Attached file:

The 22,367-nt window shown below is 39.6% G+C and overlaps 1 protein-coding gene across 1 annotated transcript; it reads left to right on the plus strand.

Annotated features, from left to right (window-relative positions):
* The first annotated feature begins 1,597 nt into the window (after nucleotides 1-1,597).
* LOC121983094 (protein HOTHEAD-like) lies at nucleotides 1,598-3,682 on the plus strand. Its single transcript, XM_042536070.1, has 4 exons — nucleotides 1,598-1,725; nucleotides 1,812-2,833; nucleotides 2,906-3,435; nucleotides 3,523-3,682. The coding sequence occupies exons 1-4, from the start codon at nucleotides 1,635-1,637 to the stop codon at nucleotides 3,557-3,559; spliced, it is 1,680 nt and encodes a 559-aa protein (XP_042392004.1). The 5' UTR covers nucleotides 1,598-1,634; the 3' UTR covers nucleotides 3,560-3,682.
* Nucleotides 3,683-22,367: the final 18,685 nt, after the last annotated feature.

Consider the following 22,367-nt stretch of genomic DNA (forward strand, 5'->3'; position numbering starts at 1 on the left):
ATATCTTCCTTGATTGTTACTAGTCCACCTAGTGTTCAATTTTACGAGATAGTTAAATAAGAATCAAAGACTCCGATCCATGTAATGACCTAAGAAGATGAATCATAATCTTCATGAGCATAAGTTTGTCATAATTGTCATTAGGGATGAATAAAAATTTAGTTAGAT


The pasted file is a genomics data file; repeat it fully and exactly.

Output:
The 22,367-nt window shown below is 39.6% G+C and overlaps 1 protein-coding gene across 1 annotated transcript; it reads left to right on the plus strand.

Annotated features, from left to right (window-relative positions):
* The first annotated feature begins 1,597 nt into the window (after nucleotides 1-1,597).
* LOC121983094 (protein HOTHEAD-like) lies at nucleotides 1,598-3,682 on the plus strand. Its single transcript, XM_042536070.1, has 4 exons — nucleotides 1,598-1,725; nucleotides 1,812-2,833; nucleotides 2,906-3,435; nucleotides 3,523-3,682. The coding sequence occupies exons 1-4, from the start codon at nucleotides 1,635-1,637 to the stop codon at nucleotides 3,557-3,559; spliced, it is 1,680 nt and encodes a 559-aa protein (XP_042392004.1). The 5' UTR covers nucleotides 1,598-1,634; the 3' UTR covers nucleotides 3,560-3,682.
* Nucleotides 3,683-22,367: the final 18,685 nt, after the last annotated feature.

Consider the following 22,367-nt stretch of genomic DNA (forward strand, 5'->3'; position numbering starts at 1 on the left):
ATATCTTCCTTGATTGTTACTAGTCCACCTAGTGTTCAATTTTACGAGATAGTTAAATAAGAATCAAAGACTCCGATCCATGTAATGACCTAAGAAGATGAATCATAATCTTCATGAGCATAAGTTTGTCATAATTGTCATTAGGGATGAATAAAAATTTAGTTAGAT